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Aylesford resident moved by volunteer experience on world’s largest floating hospital

Liam Dee of Aylesford says volunteering onboard the Africa Mercy in July and August was an “extremely eye-opening experience.”
Liam Dee of Aylesford says volunteering onboard the Africa Mercy in July and August was an “extremely eye-opening experience.”

KENTVILLE, NS - A volunteer from Aylesford who spent the summer on board the world’s largest charity hospital ship says he couldn’t imagine seeing the medical conditions afflicting people in destinations like Cameroon and not wanting to help.

21-year-old Liam Dee left Halifax on June 30 and got to Las Palmas in the Canary Islands, where the Africa Mercy was dry-docked, on July 2. He was with the ship in Las Palmas for a month as it was re-fitted and prepared for its upcoming field service.

He left Las Palmas on board the ship on Aug. 4 and sailed along the coast of Africa to Douala, Cameroon, arriving there Aug. 17. This was the hospital ship’s first visit to Cameroon.

Dee, who returned to Halifax on Sept. 1, said it was an excellent experience. Because he was in Cameroon for such a short time, he didn’t get to see much of the actual medical work on the Africa Mercy. As a volunteer on the cleaning crew, he helped prepare the operating theatres for surgeries, which began shortly after he departed.

Liam Dee of Aylesford, right, with fellow volunteers on the Africa Mercy.

 

Liam Dee of Aylesford, back, centre, with the volunteer crew.

 

However, during his two weeks in Cameroon, he got to meet some of the patients at the 2017 Hospital Out Patient Extension (HOPE) Centre. Dee said it was an “extremely eye-opening experience” to see some of the medical conditions the patients were afflicted with.

“It’s the type of stuff that people living in Canada wouldn’t think existed anymore but it absolutely does,” Dee said. “Seeing that, you can’t be unchanged by it.”

The HOPE Centre is a safe, clean 222-bed off-ship centre staffed by Mercy Ships day workers where patients and their families could stay while waiting for or recovering from surgery. This was funded totally by Canadian donors.

A recent graduate of the Continuing Care program at the Nova Scotia Community College (NSCC) Middleton Campus, Dee said the experience reinforced his desire to earn a nursing degree. He feels he made the right decision turning his focus from Forest Technology to the health care field.

His time volunteering served as a great introduction to the ship and a way to get his foot in the door. Sailing on board for two weeks gave him a great opportunity to get to know everyone on the crew. He hopes to return to volunteer in a medical capacity in the future.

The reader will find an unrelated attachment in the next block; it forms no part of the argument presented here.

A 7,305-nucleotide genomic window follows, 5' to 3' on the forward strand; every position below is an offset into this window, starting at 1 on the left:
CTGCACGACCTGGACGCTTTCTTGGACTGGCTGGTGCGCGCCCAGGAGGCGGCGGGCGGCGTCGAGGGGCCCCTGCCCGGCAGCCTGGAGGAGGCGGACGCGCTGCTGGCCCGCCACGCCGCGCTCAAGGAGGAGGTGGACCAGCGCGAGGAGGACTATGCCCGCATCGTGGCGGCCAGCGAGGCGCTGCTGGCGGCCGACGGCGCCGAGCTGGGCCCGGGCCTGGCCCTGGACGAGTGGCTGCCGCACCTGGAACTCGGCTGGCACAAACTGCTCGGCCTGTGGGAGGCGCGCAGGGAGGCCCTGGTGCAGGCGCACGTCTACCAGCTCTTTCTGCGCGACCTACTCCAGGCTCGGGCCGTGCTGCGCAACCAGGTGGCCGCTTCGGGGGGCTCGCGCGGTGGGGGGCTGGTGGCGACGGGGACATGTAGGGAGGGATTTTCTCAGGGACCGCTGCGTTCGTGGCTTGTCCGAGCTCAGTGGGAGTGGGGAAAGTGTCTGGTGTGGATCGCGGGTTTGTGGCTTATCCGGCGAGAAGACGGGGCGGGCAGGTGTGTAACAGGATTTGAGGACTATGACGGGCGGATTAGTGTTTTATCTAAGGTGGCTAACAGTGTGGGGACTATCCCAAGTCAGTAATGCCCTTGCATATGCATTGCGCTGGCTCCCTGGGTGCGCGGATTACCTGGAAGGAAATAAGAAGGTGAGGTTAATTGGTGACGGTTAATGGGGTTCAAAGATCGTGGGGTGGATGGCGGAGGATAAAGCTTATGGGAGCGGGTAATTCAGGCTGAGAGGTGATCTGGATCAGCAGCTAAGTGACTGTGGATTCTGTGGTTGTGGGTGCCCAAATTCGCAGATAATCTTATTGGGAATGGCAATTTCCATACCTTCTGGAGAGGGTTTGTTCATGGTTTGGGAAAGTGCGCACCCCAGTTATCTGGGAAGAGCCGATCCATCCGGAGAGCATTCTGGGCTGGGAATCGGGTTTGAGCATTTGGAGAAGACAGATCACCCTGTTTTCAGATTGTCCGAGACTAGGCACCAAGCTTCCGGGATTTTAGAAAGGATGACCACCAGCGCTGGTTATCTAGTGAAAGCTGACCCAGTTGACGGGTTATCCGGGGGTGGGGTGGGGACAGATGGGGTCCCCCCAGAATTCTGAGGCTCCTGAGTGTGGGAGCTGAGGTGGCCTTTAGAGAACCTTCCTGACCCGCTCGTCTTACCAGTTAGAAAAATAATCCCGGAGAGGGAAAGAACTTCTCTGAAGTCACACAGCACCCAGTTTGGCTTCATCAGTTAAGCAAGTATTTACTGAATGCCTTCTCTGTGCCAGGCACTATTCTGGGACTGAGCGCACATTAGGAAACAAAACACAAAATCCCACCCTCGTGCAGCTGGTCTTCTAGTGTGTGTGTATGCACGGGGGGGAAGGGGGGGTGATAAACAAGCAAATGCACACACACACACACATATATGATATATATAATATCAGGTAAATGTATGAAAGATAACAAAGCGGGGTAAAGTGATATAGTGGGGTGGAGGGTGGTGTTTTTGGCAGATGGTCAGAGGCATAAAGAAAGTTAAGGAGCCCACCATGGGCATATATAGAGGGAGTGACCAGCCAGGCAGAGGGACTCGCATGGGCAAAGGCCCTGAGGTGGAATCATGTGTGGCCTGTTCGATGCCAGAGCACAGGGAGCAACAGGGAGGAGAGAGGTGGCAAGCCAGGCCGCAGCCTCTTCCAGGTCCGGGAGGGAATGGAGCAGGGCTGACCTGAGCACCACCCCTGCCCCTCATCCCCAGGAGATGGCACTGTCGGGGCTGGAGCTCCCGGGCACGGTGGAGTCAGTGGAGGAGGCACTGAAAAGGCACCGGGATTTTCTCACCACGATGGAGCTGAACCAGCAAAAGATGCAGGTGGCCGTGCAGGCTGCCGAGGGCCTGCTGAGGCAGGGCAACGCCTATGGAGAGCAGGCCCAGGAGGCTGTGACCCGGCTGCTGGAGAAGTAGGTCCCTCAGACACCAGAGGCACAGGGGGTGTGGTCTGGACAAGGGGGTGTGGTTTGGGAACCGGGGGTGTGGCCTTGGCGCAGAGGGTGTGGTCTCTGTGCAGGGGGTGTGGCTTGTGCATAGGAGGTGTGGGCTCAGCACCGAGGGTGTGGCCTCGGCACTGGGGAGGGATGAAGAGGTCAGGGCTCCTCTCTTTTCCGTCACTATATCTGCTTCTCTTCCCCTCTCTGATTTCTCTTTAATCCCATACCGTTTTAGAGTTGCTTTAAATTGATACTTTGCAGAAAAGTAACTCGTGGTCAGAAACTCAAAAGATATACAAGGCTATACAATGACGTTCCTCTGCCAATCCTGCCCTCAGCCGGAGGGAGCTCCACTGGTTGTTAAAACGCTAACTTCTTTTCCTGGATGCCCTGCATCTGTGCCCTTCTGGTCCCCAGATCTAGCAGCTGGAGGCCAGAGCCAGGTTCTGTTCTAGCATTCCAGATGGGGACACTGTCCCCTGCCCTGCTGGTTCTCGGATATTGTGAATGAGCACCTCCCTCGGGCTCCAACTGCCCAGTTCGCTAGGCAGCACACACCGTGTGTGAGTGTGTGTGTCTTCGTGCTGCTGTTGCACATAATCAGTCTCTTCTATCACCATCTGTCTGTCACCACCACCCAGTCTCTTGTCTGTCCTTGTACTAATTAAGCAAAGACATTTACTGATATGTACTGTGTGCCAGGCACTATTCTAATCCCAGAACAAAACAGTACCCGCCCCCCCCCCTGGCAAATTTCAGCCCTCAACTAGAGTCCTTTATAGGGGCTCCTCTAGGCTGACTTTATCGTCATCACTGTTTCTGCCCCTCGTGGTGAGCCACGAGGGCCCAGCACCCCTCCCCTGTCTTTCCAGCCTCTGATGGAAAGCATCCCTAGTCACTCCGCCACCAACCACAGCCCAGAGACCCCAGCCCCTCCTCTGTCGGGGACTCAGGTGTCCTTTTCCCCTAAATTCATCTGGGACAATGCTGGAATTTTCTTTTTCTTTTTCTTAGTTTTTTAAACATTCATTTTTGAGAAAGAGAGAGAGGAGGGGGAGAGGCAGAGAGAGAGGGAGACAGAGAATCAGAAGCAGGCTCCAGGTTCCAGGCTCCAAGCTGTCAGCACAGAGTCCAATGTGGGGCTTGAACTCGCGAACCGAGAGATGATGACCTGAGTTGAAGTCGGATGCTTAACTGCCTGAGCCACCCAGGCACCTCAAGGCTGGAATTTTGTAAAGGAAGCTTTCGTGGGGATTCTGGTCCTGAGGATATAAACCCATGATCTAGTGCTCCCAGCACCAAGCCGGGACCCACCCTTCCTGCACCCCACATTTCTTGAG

“It was a great experience with some really great people who are very passionate about what they do,” Dee said. “Basically when I left I told everyone that I was going to be back and that I’ll be wearing blue scrubs next time.”

The Africa Mercy arriving into the Port of Douala.

 

Ulrich (Junior), orthopedic patient, before surgery.

 

He said if people are interested in volunteering on board a Mercy Ship, especially the Africa Mercy, “they should definitely do it.”

Dee first learned about the world’s largest charity hospital ship a few years ago while watching a documentary on the Discovery Channel, part of the series Mighty Ships.

He said the possibility of volunteering on the Africa Mercy piqued his interest. He decided to apply online for an onboard housekeeping position and was accepted.

With five operating theatres and an 82-bed ward, the Africa Mercy is the world’s largest non-governmental floating hospital.

Mercy Ships, the Christian organization behind the Africa Mercy, believes that healthcare is an essential service that everyone should have access to. Dee shares this vision. If someone needs medical attention that can be provided by the professionals onboard their vessels, they don’t discriminate.

Founded in 1978, Mercy Ships is an international organization with a team of nurses, doctors, surgeons, and other crewmembers from all over the world that donate their time to help on board.

With 75 per cent of the world’s population living within 150 km of a port city, Mercy Ships can reach people who live with little or no health care in some of the poorest parts of the world.

For more information, visit www.mercyships.ca.

Cleft lip patient Fadimatou at the surgeon screening on the dock.

 

Ernest, Maxillofacial patient, before surgery with a wrap around his face.

 

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